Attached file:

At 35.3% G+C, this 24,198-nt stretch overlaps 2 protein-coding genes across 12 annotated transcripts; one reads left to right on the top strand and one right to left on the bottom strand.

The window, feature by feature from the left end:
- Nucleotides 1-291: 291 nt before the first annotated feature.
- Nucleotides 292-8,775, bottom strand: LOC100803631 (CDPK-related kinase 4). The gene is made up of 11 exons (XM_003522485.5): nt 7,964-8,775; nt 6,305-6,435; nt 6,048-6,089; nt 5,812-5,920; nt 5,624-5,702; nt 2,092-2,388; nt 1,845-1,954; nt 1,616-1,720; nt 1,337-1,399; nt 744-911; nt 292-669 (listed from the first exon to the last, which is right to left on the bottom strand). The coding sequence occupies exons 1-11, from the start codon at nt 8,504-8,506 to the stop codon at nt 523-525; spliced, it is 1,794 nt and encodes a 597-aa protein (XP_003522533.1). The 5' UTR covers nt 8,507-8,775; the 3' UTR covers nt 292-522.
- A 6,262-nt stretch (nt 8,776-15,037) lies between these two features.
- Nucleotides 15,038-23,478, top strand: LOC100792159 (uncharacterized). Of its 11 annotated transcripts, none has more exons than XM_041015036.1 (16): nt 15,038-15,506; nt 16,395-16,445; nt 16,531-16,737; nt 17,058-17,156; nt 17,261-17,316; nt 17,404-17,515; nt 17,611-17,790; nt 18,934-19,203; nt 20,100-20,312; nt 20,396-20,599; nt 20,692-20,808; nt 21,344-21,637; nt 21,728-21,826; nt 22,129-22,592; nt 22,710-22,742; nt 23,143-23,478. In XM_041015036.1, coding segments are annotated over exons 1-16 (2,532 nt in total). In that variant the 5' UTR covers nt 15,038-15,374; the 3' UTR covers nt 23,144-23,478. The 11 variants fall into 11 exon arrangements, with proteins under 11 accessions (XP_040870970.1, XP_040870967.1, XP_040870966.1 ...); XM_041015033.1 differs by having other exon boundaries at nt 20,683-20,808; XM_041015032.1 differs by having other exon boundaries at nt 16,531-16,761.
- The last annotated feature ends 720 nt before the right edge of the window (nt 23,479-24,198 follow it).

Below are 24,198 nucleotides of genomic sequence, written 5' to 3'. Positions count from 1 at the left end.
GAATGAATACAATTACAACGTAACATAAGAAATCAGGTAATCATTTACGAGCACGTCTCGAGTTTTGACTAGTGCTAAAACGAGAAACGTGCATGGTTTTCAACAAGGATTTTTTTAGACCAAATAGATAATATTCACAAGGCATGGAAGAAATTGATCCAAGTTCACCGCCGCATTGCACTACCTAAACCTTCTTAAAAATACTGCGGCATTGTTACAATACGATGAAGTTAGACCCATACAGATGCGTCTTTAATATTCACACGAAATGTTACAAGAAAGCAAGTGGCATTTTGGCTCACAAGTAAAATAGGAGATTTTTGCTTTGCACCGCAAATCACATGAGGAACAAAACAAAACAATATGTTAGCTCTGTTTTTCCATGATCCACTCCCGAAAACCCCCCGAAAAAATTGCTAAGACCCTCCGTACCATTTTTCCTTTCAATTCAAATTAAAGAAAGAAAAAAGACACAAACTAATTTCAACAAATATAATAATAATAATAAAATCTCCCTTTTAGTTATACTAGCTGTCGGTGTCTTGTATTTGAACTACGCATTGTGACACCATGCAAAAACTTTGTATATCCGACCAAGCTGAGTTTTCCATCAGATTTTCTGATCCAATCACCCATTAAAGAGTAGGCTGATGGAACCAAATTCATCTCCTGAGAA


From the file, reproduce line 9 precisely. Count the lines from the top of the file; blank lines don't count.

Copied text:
GAATGAATACAATTACAACGTAACATAAGAAATCAGGTAATCATTTACGAGCACGTCTCGAGTTTTGACTAGTGCTAAAACGAGAAACGTGCATGGTTTTCAACAAGGATTTTTTTAGACCAAATAGATAATATTCACAAGGCATGGAAGAAATTGATCCAAGTTCACCGCCGCATTGCACTACCTAAACCTTCTTAAAAATACTGCGGCATTGTTACAATACGATGAAGTTAGACCCATACAGATGCGTCTTTAATATTCACACGAAATGTTACAAGAAAGCAAGTGGCATTTTGGCTCACAAGTAAAATAGGAGATTTTTGCTTTGCACCGCAAATCACATGAGGAACAAAACAAAACAATATGTTAGCTCTGTTTTTCCATGATCCACTCCCGAAAACCCCCCGAAAAAATTGCTAAGACCCTCCGTACCATTTTTCCTTTCAATTCAAATTAAAGAAAGAAAAAAGACACAAACTAATTTCAACAAATATAATAATAATAATAAAATCTCCCTTTTAGTTATACTAGCTGTCGGTGTCTTGTATTTGAACTACGCATTGTGACACCATGCAAAAACTTTGTATATCCGACCAAGCTGAGTTTTCCATCAGATTTTCTGATCCAATCACCCATTAAAGAGTAGGCTGATGGAACCAAATTCATCTCCTGAGAA